Fertility preservation is a topic that is (thankfully) being discussed more often, however the next decision—whether to freezing eggs or embryos—often is not.
The fundamental difference between an egg and an embryo is that the embryo is created after the sperm and egg are fertilized, whereas an egg is retrieved from the ovary and frozen prior to fertilization.
Freezing eggs gives you the opportunity to fertilize those eggs in the future, either from a partner or sperm donor of your choosing when you are ready. It allows for improved pregnancy success rates even in your later reproductive years because the eggs being used are of a younger age (thus of better quality).
Although egg freezing is a great option, the quality of those eggs cannot be determined until the eggs are fertilized and embryos are created. In some cases, when women return to thaw their previously frozen eggs and create embryos, the outcome might not be what they were expecting.
The alternative option, fertilizing the eggs after retrieval and creating embryos—gives us more information about the quality of the eggs. We can assess how many of the eggs fertilize and how many of those continue to grow and divide to become more developed embryos (blastocysts). The additional option of undergoing PGT-A to assess which embryos are chromosomally normal, gives information about which of the eggs have the ability to lead to embryos that have the ability to lead to healthy live births. Additionally, although the outcomes using frozen eggs are good, they are not always equal to that of fresh eggs (when they are fertilized immediately after egg retrieval and embryos are created).
These reasons are why many women (even single ones) opt to create embryos instead of just freezing eggs (either using sperm from a partner/significant other or donor sperm). The ability to know how many of their eggs led to embryos, and the number of those embryos that are chromosomally normal, provides a lot more reassurance (some might even choose to use the word “insurance”) than the unknown that comes with frozen eggs.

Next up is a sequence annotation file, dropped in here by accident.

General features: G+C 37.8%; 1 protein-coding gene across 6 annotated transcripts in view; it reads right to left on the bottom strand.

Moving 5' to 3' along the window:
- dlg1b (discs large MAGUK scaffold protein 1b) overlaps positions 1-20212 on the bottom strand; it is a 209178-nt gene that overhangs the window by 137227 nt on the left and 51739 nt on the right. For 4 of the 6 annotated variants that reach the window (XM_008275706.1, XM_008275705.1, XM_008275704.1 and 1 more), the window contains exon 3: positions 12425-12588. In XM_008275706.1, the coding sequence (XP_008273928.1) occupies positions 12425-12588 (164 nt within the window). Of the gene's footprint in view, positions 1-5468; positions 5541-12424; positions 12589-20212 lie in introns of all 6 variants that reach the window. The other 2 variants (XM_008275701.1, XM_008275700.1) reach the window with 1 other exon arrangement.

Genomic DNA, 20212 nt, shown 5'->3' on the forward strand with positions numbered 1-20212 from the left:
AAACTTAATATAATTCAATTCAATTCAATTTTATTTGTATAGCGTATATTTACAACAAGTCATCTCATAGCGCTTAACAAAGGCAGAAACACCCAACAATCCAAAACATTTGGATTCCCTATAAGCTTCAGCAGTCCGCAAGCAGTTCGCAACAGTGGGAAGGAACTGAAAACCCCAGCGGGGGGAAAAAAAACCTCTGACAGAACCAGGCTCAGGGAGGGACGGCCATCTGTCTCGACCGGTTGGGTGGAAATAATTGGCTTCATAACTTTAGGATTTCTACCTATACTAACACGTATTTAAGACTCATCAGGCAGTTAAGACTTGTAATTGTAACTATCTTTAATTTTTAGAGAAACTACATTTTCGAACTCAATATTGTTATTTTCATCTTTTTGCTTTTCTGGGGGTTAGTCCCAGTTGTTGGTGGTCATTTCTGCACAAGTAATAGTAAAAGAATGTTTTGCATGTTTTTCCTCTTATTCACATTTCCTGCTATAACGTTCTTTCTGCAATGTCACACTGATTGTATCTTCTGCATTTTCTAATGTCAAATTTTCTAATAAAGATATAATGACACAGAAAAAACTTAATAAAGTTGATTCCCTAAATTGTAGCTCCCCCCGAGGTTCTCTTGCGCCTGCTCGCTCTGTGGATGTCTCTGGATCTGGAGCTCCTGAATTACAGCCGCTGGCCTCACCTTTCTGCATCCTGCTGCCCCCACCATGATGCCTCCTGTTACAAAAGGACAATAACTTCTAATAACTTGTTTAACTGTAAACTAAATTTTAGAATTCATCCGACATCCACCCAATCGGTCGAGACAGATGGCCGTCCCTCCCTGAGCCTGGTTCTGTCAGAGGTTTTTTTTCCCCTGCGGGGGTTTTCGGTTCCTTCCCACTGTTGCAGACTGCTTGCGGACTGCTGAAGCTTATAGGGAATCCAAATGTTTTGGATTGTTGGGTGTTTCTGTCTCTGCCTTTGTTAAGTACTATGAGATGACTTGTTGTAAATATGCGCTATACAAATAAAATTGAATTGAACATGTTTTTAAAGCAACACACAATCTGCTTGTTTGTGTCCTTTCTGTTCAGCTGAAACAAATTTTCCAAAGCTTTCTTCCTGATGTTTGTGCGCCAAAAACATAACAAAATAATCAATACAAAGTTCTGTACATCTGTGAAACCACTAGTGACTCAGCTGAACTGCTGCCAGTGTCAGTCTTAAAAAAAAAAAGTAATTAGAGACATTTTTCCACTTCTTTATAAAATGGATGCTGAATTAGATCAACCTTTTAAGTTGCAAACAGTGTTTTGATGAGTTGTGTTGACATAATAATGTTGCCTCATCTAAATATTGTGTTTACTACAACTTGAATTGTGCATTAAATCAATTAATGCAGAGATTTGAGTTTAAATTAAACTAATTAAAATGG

Although creating embryos may offer better outcomes and more information—it may not be the right option for you. In many cases, I often refer patients to meet with one of our counselors/therapists that specialize in counseling patients undergoing fertility treatments, particularly third party reproduction, to get a broader view of how this decision may impact your life in the future. For some patients, depending on the anticipated number of eggs being retrieved—we discuss the options of fertilizing half the eggs while freezing half, providing patients with both options during the same cycle. As with any decision, the pros and cons of this decision should be discussed but for many it is a viable option.
Anyone considering moving forward with a fertility preservation cycle should make sure they are aware of all of their options, and how these varying options have differing success rates prior to making a treatment plan. An open dialogue and a full understanding of how each treatment avenue differs is pivotal when making these important decisions.